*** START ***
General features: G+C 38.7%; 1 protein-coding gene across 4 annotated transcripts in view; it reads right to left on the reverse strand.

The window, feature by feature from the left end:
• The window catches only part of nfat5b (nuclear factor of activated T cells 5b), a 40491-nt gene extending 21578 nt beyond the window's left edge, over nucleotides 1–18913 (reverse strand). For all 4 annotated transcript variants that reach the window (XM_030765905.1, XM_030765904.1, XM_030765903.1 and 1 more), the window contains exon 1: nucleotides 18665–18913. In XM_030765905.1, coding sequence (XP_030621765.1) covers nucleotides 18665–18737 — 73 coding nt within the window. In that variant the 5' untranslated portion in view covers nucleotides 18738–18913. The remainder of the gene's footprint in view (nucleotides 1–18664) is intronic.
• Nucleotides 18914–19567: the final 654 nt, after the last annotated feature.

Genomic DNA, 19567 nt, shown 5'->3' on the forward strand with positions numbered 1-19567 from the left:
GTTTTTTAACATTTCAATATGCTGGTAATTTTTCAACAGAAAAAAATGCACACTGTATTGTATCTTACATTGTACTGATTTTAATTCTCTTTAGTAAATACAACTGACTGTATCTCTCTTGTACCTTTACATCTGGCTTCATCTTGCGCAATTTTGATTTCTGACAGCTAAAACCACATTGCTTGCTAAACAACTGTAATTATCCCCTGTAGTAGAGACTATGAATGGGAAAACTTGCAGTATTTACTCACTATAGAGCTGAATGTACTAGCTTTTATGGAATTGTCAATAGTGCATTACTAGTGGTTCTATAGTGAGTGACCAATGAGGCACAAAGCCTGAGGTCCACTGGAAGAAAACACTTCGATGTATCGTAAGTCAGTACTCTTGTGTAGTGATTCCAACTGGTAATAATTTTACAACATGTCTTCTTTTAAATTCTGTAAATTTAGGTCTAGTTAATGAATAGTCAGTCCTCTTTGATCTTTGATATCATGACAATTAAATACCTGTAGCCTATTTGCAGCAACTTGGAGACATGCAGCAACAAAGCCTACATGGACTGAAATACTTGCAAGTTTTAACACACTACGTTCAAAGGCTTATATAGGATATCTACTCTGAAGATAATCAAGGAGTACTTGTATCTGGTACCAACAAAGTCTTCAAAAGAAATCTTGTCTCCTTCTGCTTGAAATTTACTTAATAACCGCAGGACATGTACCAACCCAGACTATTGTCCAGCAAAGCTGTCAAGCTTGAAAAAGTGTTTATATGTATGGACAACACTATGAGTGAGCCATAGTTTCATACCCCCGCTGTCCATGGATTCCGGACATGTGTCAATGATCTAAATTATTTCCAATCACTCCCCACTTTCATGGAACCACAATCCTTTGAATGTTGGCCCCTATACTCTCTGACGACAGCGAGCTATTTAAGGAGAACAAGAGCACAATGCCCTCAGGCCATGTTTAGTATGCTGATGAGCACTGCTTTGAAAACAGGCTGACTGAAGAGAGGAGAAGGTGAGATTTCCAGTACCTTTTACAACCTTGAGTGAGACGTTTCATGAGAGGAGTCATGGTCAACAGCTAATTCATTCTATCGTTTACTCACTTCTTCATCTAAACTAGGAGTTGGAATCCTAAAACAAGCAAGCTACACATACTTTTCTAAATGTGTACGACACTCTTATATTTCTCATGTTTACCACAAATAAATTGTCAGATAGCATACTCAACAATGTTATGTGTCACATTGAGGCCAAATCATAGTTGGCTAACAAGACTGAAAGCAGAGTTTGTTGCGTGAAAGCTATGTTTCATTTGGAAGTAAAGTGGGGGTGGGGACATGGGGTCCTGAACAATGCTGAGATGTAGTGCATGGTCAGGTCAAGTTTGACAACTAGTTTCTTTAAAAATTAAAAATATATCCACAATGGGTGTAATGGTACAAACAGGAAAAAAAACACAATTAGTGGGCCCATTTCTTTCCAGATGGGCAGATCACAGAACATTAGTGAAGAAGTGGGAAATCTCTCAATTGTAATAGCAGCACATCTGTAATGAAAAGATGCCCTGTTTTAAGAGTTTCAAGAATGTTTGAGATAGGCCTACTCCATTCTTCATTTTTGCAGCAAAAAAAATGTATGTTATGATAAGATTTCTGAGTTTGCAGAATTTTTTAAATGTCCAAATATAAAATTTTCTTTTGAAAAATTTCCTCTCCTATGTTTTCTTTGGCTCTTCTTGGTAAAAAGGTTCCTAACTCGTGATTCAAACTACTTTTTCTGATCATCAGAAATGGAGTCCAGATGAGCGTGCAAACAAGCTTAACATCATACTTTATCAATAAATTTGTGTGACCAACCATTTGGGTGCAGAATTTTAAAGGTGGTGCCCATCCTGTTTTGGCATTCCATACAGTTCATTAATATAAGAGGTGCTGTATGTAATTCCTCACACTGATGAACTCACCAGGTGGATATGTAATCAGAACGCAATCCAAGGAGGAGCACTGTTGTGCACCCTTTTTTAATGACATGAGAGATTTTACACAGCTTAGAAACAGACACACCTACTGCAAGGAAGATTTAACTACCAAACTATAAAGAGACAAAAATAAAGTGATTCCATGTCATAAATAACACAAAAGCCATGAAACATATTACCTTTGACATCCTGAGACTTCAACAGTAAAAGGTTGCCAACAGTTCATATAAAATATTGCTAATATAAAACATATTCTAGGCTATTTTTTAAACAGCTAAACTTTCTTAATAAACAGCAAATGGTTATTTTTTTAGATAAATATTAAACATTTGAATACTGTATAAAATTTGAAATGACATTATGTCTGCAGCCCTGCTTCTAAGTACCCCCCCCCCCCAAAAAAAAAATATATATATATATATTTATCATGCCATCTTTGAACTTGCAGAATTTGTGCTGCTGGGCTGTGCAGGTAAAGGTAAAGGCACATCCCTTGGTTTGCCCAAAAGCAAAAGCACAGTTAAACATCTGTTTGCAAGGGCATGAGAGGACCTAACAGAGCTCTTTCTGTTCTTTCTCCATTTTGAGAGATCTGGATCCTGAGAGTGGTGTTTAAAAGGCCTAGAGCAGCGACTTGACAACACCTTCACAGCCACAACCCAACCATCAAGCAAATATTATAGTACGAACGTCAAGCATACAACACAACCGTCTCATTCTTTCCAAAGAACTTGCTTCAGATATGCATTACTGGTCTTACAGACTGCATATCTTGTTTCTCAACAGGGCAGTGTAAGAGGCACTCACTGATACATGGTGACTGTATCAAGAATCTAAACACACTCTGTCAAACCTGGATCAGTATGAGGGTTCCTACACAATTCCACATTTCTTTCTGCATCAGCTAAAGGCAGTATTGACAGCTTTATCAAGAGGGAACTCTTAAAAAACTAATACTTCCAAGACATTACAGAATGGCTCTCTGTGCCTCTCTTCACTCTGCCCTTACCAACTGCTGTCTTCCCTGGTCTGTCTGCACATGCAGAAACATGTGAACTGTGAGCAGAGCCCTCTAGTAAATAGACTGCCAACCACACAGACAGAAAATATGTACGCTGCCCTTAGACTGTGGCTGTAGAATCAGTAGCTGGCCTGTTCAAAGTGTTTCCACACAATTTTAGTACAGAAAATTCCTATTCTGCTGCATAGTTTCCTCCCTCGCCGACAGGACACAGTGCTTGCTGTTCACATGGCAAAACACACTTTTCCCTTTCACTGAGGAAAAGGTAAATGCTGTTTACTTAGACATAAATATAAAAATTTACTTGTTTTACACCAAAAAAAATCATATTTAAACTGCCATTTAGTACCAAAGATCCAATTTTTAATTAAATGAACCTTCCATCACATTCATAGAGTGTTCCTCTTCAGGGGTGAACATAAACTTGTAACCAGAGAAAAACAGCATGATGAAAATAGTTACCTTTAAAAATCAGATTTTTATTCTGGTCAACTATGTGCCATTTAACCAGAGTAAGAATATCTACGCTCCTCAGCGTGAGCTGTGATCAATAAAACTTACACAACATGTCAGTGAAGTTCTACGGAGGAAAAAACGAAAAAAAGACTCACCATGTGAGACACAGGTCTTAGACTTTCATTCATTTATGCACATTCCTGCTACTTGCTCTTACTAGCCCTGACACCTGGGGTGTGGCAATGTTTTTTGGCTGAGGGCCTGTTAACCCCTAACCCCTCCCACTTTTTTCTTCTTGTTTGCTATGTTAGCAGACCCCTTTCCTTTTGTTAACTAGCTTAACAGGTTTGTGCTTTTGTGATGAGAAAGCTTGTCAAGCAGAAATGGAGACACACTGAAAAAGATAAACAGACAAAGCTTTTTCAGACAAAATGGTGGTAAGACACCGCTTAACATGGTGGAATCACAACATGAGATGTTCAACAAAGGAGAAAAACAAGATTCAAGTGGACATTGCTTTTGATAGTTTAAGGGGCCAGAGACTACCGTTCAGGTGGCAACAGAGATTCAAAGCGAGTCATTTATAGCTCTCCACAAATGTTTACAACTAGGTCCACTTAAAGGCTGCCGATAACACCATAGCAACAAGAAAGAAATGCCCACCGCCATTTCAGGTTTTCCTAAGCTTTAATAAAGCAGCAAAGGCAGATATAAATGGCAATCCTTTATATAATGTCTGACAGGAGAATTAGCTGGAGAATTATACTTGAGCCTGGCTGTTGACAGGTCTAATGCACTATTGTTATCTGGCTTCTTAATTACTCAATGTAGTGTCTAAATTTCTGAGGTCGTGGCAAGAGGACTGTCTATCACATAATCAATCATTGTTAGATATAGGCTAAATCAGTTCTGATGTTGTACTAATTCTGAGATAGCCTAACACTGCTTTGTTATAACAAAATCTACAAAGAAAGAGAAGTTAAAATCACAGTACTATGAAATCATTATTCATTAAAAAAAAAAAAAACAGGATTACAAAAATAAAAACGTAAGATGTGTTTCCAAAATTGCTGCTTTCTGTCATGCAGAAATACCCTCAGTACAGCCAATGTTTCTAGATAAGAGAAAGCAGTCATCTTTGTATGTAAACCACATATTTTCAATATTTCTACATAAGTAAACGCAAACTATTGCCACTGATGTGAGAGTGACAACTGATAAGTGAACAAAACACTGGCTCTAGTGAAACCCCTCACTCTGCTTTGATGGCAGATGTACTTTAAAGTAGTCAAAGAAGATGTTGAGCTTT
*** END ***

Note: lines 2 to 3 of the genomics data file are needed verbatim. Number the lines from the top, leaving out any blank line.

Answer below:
The window, feature by feature from the left end:
• The window catches only part of nfat5b (nuclear factor of activated T cells 5b), a 40491-nt gene extending 21578 nt beyond the window's left edge, over nucleotides 1–18913 (reverse strand). For all 4 annotated transcript variants that reach the window (XM_030765905.1, XM_030765904.1, XM_030765903.1 and 1 more), the window contains exon 1: nucleotides 18665–18913. In XM_030765905.1, coding sequence (XP_030621765.1) covers nucleotides 18665–18737 — 73 coding nt within the window. In that variant the 5' untranslated portion in view covers nucleotides 18738–18913. The remainder of the gene's footprint in view (nucleotides 1–18664) is intronic.